Two nights ago, we went to the long-awaited, much anticipated wedding of the century (okay, so maybe that’s a bit of an over statement). Some church friends, Chris Hopkins and Allison Julian, um, I mean, Mr. And Mrs. Christopher Hopkins spent the last several months planning and stressing over the comparatively short proceedings that took place. Nothing blue about this event (except maybe a color in the wedding). It was every bride’s dream. Everything went off without a hitch. Though the pressure and excitement of the day may begin to fade, it is but only an introduction. They can now begin to write the many remaining chapters of their compelling fairy tale. And the first chapter looks to be hot n’ heavy––the honeymoon. They are going to Jamaica, where the temperature is very hot and the island is very heavy (have you ever tried to lift it?). What were you thinking, gutter brain?
Anyway, as I sit here to write this, it seems that marriage tends to mirror that of a real book. A mirror image at first glance is the same, but closer examination reveals a different story––the image is actually inverse. For example, when you raise your right hand while facing a mirror; the image appears reversed––as if it is raising its left hand. Marriage today unfortunately follows a similar pattern. There are basically four parts in a novel: conflict, plot (rising action), climax, and resolution (aka, the grand finale). Typical weddings start with a gala ceremony of grand finale proportions (resolution), followed by the honeymoon (climax––no pun intended), then life happens (plot and falling action, in most cases) and finally, and all too often today, ending in conflict (have you seen the divorce statistics these days; and that doesn’t even account for the couples who are still married “in name only.”) It’s almost as if we have started reading the book from the back.
Well, it’s high time we start doing our part to ward off the looming marriage crisis by rewriting some of the pages in the book on marriage. I’m not suggesting that we change the existing arrangement––it’s still okay for a marriage to begin with a grand wedding celebration. What I am suggesting is that the same meticulous, methodical approach used to plan the wedding go into the marriage. Months and months of planning with hours and hours of time spent, even on trivial details, most of which wouldn’t even be noticed if it wasn’t there or that won’t be remembered 20 years down the road anyway. Every penny strategically and painstakingly spent (and overspent) to achieve maximum benefit. Rigorous standards set and expected so that nothing is out of place. A ceremonial church wedding with God as the cornerstone. All this for a single day yet such little regard to the “rest of forever” that you’ve just committed to your spouse.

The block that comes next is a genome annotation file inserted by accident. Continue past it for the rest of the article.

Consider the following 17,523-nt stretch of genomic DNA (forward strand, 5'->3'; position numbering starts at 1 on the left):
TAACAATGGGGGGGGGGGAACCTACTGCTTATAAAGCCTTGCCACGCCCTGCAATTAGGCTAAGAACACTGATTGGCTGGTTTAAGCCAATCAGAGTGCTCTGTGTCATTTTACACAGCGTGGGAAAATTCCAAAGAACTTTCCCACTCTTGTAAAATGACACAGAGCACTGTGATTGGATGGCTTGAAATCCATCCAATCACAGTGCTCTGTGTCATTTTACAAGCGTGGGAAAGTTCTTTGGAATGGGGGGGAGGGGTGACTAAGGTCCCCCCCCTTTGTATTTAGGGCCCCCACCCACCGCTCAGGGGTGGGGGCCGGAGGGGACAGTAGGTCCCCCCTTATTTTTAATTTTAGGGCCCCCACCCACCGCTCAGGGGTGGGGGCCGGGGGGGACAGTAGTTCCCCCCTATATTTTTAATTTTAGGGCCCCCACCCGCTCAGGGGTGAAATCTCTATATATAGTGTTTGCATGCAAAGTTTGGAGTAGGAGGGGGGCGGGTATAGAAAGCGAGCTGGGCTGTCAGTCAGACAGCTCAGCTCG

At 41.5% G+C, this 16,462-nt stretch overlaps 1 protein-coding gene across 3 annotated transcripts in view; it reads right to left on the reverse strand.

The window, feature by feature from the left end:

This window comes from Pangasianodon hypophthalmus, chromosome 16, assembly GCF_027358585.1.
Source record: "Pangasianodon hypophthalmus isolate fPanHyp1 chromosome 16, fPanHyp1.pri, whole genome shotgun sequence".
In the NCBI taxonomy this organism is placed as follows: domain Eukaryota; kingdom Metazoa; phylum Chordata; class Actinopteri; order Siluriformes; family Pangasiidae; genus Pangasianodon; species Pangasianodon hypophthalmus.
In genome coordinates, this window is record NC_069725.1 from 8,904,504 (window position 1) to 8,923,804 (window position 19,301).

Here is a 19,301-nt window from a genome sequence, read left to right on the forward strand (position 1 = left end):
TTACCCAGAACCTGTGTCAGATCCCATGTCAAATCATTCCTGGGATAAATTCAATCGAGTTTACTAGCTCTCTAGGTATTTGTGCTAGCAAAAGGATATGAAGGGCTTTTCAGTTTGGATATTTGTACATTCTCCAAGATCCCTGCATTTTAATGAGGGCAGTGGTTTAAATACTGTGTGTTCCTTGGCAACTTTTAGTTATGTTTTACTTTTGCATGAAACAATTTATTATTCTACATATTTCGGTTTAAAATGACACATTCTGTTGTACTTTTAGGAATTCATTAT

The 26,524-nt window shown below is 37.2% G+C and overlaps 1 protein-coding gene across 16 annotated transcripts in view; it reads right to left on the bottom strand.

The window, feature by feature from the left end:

What would marriage look like if time was used wisely? A notable amount of time being spent on seemingly minor details important to your spouse. Quality time with your spouse on a regular basis. What would it look like if money was stewarded well and debt was averted? What if the standards for marriage were audaciously high? In fact, what if it is so detestable when something gets out of place that it inspires you to do better? What would it look like if God played as big of a part in the marriage as He did in the wedding? What if He was actually treated as the Lord of the marriage instead of as some sort of genie, at your beck and call when you have a material want or things get really tough? And guys, don’t think you’re off the hook just because you aren’t typically a large part of the planning stages of the wedding; this applies to you all the same. What if you gave as much attention to your wife as you give to SportsCenter . . . or golf . . . or whatever curtain you hide behind?
What would marriage be like if we applied the wedding-planning mentality above? Marriage would be like a rock instead of being “on the rocks.” Maybe this is just the twist that your story needs. Let’s turn the page and start writing a new chapter!